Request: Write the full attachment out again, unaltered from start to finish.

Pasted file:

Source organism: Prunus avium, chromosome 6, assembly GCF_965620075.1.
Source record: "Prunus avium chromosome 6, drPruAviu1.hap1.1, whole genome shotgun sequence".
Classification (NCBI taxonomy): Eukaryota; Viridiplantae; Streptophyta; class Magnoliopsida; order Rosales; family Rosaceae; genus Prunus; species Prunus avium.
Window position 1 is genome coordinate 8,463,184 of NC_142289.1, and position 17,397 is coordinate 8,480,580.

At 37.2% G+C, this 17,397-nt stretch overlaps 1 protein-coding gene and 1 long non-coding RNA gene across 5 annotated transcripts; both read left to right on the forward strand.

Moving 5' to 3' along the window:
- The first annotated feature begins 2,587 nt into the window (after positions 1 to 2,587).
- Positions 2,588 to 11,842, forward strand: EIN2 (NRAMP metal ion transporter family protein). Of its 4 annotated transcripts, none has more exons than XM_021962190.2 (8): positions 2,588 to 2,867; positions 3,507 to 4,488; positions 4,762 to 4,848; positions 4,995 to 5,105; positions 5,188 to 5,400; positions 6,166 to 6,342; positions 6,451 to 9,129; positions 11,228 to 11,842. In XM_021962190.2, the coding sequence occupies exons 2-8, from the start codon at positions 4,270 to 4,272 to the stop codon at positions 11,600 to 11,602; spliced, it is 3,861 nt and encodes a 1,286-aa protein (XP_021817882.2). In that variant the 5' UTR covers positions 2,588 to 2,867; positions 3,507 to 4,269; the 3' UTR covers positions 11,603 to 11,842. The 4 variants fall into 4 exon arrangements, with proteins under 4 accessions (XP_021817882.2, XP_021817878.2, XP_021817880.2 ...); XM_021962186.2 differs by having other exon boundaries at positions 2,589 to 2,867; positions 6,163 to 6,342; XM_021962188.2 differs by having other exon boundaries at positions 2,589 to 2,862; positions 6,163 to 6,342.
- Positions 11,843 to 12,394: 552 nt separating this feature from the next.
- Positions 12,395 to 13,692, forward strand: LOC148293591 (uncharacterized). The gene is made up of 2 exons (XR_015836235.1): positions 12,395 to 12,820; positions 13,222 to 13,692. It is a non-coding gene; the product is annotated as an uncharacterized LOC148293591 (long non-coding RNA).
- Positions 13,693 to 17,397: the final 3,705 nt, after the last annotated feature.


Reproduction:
Source organism: Prunus avium, chromosome 6, assembly GCF_965620075.1.
Source record: "Prunus avium chromosome 6, drPruAviu1.hap1.1, whole genome shotgun sequence".
Classification (NCBI taxonomy): Eukaryota; Viridiplantae; Streptophyta; class Magnoliopsida; order Rosales; family Rosaceae; genus Prunus; species Prunus avium.
Window position 1 is genome coordinate 8,463,184 of NC_142289.1, and position 17,397 is coordinate 8,480,580.

At 37.2% G+C, this 17,397-nt stretch overlaps 1 protein-coding gene and 1 long non-coding RNA gene across 5 annotated transcripts; both read left to right on the forward strand.

Moving 5' to 3' along the window:
- The first annotated feature begins 2,587 nt into the window (after positions 1 to 2,587).
- Positions 2,588 to 11,842, forward strand: EIN2 (NRAMP metal ion transporter family protein). Of its 4 annotated transcripts, none has more exons than XM_021962190.2 (8): positions 2,588 to 2,867; positions 3,507 to 4,488; positions 4,762 to 4,848; positions 4,995 to 5,105; positions 5,188 to 5,400; positions 6,166 to 6,342; positions 6,451 to 9,129; positions 11,228 to 11,842. In XM_021962190.2, the coding sequence occupies exons 2-8, from the start codon at positions 4,270 to 4,272 to the stop codon at positions 11,600 to 11,602; spliced, it is 3,861 nt and encodes a 1,286-aa protein (XP_021817882.2). In that variant the 5' UTR covers positions 2,588 to 2,867; positions 3,507 to 4,269; the 3' UTR covers positions 11,603 to 11,842. The 4 variants fall into 4 exon arrangements, with proteins under 4 accessions (XP_021817882.2, XP_021817878.2, XP_021817880.2 ...); XM_021962186.2 differs by having other exon boundaries at positions 2,589 to 2,867; positions 6,163 to 6,342; XM_021962188.2 differs by having other exon boundaries at positions 2,589 to 2,862; positions 6,163 to 6,342.
- Positions 11,843 to 12,394: 552 nt separating this feature from the next.
- Positions 12,395 to 13,692, forward strand: LOC148293591 (uncharacterized). The gene is made up of 2 exons (XR_015836235.1): positions 12,395 to 12,820; positions 13,222 to 13,692. It is a non-coding gene; the product is annotated as an uncharacterized LOC148293591 (long non-coding RNA).
- Positions 13,693 to 17,397: the final 3,705 nt, after the last annotated feature.